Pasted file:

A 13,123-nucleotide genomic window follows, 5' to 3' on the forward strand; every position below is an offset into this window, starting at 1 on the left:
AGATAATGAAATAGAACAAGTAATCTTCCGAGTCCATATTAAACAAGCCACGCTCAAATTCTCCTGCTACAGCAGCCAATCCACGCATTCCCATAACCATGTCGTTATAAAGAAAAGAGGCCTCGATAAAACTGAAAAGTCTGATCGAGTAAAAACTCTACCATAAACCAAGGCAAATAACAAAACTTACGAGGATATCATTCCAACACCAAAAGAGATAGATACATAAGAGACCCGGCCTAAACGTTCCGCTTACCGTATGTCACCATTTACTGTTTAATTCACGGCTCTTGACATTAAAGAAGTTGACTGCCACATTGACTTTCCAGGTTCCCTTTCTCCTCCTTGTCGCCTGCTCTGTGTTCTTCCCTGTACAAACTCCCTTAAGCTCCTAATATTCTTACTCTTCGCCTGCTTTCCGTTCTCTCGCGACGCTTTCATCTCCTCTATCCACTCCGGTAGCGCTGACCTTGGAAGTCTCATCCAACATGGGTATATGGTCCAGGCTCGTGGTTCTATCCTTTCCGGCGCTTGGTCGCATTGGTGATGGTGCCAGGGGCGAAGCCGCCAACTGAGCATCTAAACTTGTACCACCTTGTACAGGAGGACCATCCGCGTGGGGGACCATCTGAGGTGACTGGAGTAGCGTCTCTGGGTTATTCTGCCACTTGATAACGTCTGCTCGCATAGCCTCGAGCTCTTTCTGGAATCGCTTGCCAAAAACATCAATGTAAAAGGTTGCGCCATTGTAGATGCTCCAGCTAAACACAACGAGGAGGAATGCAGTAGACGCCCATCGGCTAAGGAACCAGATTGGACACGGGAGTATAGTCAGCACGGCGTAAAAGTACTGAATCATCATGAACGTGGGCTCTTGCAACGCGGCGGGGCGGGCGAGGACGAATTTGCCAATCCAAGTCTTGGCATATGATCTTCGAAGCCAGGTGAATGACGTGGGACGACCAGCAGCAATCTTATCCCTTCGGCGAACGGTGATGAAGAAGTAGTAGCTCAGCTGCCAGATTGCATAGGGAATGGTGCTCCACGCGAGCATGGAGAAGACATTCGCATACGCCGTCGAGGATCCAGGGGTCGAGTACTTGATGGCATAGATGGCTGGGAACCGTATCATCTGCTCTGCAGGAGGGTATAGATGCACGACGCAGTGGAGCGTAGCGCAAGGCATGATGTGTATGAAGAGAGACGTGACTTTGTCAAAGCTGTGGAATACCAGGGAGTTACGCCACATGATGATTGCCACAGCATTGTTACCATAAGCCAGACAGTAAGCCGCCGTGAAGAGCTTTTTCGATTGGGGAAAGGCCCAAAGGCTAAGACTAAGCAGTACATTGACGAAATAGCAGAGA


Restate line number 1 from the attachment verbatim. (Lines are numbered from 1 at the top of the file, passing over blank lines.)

A 13,123-nucleotide genomic window follows, 5' to 3' on the forward strand; every position below is an offset into this window, starting at 1 on the left: